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November 3, 2011

Wait Until Dark

by Franz Patrick


Wait Until Dark (1967)
★★★★ / ★★★★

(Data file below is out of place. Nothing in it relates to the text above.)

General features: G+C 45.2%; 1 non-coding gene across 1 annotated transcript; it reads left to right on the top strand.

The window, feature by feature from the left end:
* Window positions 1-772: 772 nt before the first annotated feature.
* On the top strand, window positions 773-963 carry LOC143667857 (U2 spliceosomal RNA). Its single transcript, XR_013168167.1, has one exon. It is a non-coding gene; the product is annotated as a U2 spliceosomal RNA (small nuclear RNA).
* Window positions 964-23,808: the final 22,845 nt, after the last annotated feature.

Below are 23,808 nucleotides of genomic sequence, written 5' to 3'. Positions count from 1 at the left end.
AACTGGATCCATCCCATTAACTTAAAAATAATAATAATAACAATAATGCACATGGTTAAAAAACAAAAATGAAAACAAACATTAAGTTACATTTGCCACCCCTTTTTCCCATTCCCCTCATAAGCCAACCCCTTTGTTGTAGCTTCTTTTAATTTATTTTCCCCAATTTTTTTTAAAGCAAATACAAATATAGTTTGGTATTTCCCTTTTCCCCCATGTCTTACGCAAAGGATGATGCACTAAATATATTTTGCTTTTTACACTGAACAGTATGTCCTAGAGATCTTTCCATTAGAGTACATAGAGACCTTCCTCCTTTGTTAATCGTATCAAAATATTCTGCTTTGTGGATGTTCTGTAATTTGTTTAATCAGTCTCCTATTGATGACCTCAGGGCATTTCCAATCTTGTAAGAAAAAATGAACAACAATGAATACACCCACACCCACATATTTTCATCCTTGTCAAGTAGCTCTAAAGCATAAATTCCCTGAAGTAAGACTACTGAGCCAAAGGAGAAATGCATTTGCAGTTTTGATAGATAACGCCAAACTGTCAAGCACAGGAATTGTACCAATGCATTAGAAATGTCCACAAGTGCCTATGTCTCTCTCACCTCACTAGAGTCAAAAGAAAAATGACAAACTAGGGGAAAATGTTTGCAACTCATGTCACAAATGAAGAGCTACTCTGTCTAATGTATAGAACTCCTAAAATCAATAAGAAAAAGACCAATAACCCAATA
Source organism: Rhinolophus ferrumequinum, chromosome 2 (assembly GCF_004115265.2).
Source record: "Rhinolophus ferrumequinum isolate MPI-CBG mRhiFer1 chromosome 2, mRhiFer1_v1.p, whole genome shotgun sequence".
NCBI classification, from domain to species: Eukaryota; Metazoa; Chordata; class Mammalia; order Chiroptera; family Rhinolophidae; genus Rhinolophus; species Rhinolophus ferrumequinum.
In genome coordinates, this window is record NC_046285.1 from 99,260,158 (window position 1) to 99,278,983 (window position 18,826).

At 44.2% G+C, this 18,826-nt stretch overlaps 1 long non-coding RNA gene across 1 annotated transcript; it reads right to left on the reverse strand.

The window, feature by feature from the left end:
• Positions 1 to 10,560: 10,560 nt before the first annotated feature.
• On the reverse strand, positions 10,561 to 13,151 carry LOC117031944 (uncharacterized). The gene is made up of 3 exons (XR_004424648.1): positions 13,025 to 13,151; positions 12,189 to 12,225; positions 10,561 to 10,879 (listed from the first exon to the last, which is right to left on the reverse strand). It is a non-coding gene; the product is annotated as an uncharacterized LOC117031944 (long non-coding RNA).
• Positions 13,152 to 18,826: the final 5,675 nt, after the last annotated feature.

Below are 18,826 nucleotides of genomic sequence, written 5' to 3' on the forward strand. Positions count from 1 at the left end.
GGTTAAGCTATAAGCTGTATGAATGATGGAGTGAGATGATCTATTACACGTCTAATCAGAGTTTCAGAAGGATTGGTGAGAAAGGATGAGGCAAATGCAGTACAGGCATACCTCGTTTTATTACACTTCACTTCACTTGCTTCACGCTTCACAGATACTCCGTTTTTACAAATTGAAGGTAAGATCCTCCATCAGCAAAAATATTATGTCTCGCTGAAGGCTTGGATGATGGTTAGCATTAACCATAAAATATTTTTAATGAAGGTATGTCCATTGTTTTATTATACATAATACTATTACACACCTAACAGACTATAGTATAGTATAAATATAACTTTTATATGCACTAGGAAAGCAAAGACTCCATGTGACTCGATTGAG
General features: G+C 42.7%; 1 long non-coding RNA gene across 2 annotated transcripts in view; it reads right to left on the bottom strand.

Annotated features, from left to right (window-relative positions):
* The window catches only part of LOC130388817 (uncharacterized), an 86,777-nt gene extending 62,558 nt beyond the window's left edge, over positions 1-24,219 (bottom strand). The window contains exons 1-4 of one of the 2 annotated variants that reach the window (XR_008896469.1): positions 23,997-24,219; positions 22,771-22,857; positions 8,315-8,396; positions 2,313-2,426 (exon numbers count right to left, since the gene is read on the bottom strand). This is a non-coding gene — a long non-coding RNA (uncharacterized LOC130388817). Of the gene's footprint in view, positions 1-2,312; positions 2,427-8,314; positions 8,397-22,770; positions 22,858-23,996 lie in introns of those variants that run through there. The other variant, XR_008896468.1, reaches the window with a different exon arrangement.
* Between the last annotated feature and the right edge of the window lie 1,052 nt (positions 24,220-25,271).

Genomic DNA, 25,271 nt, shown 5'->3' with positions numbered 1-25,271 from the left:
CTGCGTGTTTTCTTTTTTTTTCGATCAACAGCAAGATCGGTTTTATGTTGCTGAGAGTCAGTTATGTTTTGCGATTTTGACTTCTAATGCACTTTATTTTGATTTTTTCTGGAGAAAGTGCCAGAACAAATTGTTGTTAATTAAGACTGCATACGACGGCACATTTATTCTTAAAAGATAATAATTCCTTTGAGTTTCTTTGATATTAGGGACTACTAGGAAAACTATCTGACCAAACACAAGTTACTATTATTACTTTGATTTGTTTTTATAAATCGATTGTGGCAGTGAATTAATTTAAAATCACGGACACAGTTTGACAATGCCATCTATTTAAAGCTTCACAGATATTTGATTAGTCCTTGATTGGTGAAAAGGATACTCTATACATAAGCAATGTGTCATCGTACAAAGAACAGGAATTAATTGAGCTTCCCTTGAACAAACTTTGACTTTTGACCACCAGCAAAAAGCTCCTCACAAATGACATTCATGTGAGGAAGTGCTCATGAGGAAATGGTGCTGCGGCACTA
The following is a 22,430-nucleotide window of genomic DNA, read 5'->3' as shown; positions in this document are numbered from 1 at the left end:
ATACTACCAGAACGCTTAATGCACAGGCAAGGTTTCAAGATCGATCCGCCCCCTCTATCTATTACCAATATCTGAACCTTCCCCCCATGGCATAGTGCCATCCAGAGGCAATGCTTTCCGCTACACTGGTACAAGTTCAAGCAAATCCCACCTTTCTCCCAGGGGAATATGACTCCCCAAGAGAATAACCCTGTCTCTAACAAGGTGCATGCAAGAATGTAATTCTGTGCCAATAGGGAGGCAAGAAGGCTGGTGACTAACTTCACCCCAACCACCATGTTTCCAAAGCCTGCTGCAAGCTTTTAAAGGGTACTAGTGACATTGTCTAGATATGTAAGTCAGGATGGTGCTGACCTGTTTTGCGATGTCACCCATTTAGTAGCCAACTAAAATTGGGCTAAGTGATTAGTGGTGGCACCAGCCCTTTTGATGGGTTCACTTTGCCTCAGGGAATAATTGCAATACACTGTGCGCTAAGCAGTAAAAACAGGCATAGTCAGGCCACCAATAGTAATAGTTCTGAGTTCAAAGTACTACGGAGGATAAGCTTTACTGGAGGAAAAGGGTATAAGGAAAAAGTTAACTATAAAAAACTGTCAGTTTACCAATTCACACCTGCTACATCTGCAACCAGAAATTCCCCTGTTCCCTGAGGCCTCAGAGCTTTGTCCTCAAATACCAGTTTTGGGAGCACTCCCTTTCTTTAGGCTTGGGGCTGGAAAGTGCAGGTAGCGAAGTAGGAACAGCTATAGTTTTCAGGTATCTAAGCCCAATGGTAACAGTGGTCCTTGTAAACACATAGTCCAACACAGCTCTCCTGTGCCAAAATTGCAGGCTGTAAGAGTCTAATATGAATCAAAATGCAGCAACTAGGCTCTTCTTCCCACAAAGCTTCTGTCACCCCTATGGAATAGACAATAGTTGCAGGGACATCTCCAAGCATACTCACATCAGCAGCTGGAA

“Wait Until Dark,” directed by Terence Young, immediately established how venomous Roat (Alan Arkin) could be. He was a calculating man. He liked to be assured that he already won the game before even sitting down. He lured two criminals (Richard Crenna and Jack Weston) in a blind woman’s apartment and framed them as the murderers of a woman (Samantha Jones) who used an unsuspecting doll as a mule to carry heroin from Canada to the United States. But nobody could find the doll. It was of great interest to Roat so he brilliantly set up several intertwining situations and disguises in order to trick Susy (Audrey Hepburn), the blind woman, to reveal the doll’s whereabouts. In truth, Susy had no idea where the doll was or why it was so important. The picture had a wonderful script driven by memorable performances. Hepburn was sublime as a woman who was still learning how to cope with blindness after her accident a year ago. Although she doubted that she could ever be fully independent, her husband (Efrem Zimbalist Jr.) pushed her to learn to look after herself. My eyes was drawn to her as she effortlessly switched from being fun and flirtatious to attempting to hide the fact that she had stumbled upon new information critical to her survival. She had the responsibility of carrying the film as she adapted slightly different temperaments with the many disguised characters who entered her apartment. She had to become more than a vulnerable blind girl surrounded by crooks, slowly learning that maybe her initial doubts of not being able to function on her own was just a sign of a bad attitude. Arkin was also wonderful as Roat. He injected a healthy dose of darkness to his character. He wore sunglasses indoors and walked around as if he was better than everybody. When Roat and Susy were inevitably the last two standing in the apartment, it was incredibly suspenseful because the position of power constantly shifted. Young’s carefully measured direction came into play when the screen would momentarily turn to black because the only source of light was a match. It was a perfect example of not seeing something being equally scary as seeing everything. There were also some scenes of comedy. A little girl named Gloria, Susy and her husband’s upstairs neighbor, was an important key in the puzzle. Despite the real danger that surrounded the building, Gloria thought it was fun and exciting that suspicious men were entering and leaving Susy’s apartment. She was just glad to be a part of it because Susy assigned her small missions like buying groceries and giving Susy signals using the telephone. “Wait Until Dark” delivered every level of suspense. I will never see a refrigerator the same way.

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